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A few years ago I wrote a post about the formal writer residency process and posed the idea: Why not make your own residency? Today’s guest contributor has done just that. This year she took an approximately 3-month-long residency of her own creation. In the post below former financial planner Kaci Yoh shares her budgeting tips, plus places to locate an ideal space for your DIY writing retreat.

writing residency

Create Your Own Writer’s Residency
By Kaci Yoh

In March, I watched a raven barrel roll through the endless sandstone of Moab, Utah. When the pink light of dawn acquiesced to the sun’s desire to be full and bright, I went back to my rental and wrote a poem about it. My income last year was $28,000, and this spring I created and funded a 12-week writer’s residency. During this residency, I doubled my writing income and broke into new markets.

Until 2009, I was a financial planner. Since then, I’ve traveled around the world on a daily budget of $30. Over the years, I’ve refined my wanderings to include elements I deem necessary to fund and secure a residency.

As a freelancer, budgeting can be tricky. Pay comes in at different times, making each month different. In order to fund any dream, you must first understand your cost of daily living. Help Save My Dollars has a spreadsheet to help you get started. In addition, keep pen and paper with you at all times for 30 days to write down your expenses. Review the expenses in your notebook once a week and update your spreadsheet with expense categories that were missed on the template. As you review, look for items you can cut. When you need a breather from the home office, do you go to a coffee shop? Try the library. There are less distractions and it’s free. While you’re there, check out books and magazines that you would normally purchase. If you save $5 per day, you’ll have $150 in 30 days. With careful planning, you can create a 3-day residency. Once you have your expenses down, add a 10% catch-all to cover unforeseen items. For example, if you need $2,000 per month to maintain your life, change that number to $2,200 to give yourself some wiggle room.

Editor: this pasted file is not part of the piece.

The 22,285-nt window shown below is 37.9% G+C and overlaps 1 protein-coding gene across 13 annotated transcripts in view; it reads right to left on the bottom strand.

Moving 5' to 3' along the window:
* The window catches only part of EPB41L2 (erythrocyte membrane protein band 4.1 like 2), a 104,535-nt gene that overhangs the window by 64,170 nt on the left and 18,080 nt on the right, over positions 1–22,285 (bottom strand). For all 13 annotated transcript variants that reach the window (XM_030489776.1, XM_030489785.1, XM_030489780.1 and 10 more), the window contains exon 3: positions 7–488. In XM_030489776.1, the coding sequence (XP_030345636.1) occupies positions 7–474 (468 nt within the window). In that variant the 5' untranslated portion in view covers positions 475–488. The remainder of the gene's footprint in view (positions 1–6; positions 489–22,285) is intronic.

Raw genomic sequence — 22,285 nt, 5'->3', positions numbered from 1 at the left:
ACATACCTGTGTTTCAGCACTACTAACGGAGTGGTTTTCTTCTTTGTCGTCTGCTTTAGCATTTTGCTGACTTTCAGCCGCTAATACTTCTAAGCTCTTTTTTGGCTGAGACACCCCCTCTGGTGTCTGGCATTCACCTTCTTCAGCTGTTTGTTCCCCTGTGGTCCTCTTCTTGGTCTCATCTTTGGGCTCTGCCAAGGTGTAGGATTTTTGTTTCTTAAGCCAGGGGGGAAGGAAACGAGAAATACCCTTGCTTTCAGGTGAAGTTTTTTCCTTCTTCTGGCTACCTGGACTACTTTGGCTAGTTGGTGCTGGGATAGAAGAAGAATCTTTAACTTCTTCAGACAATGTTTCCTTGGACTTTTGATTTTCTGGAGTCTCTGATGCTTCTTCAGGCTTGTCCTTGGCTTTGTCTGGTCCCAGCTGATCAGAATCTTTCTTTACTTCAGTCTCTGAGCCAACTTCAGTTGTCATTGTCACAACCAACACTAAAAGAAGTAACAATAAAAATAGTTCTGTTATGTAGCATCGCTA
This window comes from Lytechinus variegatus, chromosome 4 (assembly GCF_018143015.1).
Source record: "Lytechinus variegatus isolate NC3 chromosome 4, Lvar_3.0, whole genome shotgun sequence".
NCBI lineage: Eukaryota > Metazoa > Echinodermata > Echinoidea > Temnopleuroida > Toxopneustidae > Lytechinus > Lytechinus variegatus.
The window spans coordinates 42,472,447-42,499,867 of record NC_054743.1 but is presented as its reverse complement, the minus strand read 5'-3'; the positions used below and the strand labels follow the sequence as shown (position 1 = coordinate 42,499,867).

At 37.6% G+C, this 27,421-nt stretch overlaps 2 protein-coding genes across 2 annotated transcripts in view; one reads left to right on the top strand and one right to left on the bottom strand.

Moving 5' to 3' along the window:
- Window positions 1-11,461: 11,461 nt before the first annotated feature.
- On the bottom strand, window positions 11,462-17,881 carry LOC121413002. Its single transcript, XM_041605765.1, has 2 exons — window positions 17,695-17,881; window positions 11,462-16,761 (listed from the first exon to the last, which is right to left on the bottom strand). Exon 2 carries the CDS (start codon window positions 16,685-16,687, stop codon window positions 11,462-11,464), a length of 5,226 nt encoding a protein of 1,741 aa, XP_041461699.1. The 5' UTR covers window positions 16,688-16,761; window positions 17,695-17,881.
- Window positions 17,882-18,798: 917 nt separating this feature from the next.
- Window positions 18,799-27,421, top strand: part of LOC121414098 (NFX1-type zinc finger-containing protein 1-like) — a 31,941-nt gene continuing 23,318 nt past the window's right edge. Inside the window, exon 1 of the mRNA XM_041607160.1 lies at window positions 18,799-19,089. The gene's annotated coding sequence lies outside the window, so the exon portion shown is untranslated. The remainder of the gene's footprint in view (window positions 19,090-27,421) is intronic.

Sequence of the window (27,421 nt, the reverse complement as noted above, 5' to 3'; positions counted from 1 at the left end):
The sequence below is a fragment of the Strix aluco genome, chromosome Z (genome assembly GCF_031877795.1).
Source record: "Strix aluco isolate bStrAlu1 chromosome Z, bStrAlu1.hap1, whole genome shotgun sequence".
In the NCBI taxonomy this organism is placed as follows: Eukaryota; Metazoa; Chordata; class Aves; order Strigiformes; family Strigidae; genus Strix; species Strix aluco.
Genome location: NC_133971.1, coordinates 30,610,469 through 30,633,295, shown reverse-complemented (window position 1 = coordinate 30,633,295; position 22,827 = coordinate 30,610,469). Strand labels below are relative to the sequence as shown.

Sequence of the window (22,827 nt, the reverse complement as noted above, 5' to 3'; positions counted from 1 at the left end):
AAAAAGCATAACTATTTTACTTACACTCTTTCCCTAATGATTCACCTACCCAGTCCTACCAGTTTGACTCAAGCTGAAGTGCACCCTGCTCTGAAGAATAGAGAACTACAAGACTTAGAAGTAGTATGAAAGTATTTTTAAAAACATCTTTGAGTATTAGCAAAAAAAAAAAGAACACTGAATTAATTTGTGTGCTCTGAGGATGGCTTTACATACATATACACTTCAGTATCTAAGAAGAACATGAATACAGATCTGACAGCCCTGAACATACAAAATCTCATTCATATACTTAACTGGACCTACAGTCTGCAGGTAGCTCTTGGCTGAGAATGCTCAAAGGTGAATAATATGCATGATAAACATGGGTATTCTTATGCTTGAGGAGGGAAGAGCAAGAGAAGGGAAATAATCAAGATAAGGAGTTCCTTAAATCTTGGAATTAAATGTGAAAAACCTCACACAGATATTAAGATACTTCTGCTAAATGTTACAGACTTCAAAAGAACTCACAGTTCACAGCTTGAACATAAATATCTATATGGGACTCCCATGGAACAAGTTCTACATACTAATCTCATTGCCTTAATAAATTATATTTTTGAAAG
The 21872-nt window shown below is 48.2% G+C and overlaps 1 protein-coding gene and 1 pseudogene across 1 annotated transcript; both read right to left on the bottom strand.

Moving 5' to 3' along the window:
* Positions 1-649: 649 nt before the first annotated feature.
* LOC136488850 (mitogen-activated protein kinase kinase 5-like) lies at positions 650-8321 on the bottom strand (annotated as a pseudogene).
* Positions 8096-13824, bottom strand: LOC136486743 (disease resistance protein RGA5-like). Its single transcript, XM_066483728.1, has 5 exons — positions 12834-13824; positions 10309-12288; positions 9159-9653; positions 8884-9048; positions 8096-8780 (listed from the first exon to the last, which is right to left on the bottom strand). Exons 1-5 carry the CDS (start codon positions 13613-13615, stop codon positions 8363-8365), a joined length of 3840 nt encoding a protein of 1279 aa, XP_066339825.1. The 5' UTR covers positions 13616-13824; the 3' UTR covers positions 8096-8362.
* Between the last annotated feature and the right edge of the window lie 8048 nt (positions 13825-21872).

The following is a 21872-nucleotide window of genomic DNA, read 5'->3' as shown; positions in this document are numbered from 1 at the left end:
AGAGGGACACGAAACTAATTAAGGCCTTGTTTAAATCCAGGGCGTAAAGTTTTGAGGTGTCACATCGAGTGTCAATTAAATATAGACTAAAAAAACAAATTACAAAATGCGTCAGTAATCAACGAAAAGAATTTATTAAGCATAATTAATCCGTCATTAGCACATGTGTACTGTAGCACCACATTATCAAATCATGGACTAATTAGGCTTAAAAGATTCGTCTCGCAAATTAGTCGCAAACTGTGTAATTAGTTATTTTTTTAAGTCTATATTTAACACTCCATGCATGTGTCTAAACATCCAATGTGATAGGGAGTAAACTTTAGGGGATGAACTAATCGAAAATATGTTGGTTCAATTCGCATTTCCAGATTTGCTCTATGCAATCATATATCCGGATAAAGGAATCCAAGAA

To allocate money, I use a modified version of T Harv Eker’s JARS system described in “Secrets of the Millionaire Mind.” I divide my income in a 30/30/10/10/10/10 ratio. As a freelancer, 30% of everything I make goes into a tax account. With my income level and expenses, I usually need around 10%, but I put in 30%. If my income is ever shy in a month, I take from this account. This is one strategy the keeps me feeling financially secure. It’s also like giving myself an annual bonus to pay for a car repair, fund a residency, or save for retirement. After reviewing my expenses for the last several years, I run a pretty tight ship. Thirty percent of my earnings is more than enough to cover my monthly bills and the occasional night out with a friend. The remaining 40% is divided in 10% increments between education, travel, retirement, and long-term savings. Long-term savings includes anything over $100 that doesn’t fit into the other categories like buying a car or LASIK eye surgery.

Email newsletters like “Funds for Writers” by C. Hope Clark list residency opportunities. Start reviewing and applying for these residencies, which typically offer free or discounted room and board, or go guerilla and create your own. Who has a timeshare, vacation rental, or housesitting opportunity you can take advantage of? What do you need to write? If it is just Internet and your laptop, start asking around to see if you can housesit for someone nearby. If you need more luxurious surroundings or just to get the hell out of Dodge, carefully check out Craigslist, Airbnb, Trusted House Sitters, House Sitters America, and Mind My House for opportunities outside of your network. Armed with your monthly expense sheet, you know exactly how much money you will need for the time you take off.

As writers, we live creative lives. As freelancers, our work is never handed to us. Creating and securing your own residency will be the same way. Construct a timeline. Make a goal and achieve it.

Kaci Yoh has written for Yes! Magazine, Whole Life Times, Yoga International, Hanuman Yoga Festival, Recovering Yogi, Poesy Magazine, and prAna. She has a B.S. in Psychology and is a registered 200-RYT. When away from her desk, she can be found practicing yoga, trail running, swimming, or somewhere in the Rocky Mountains.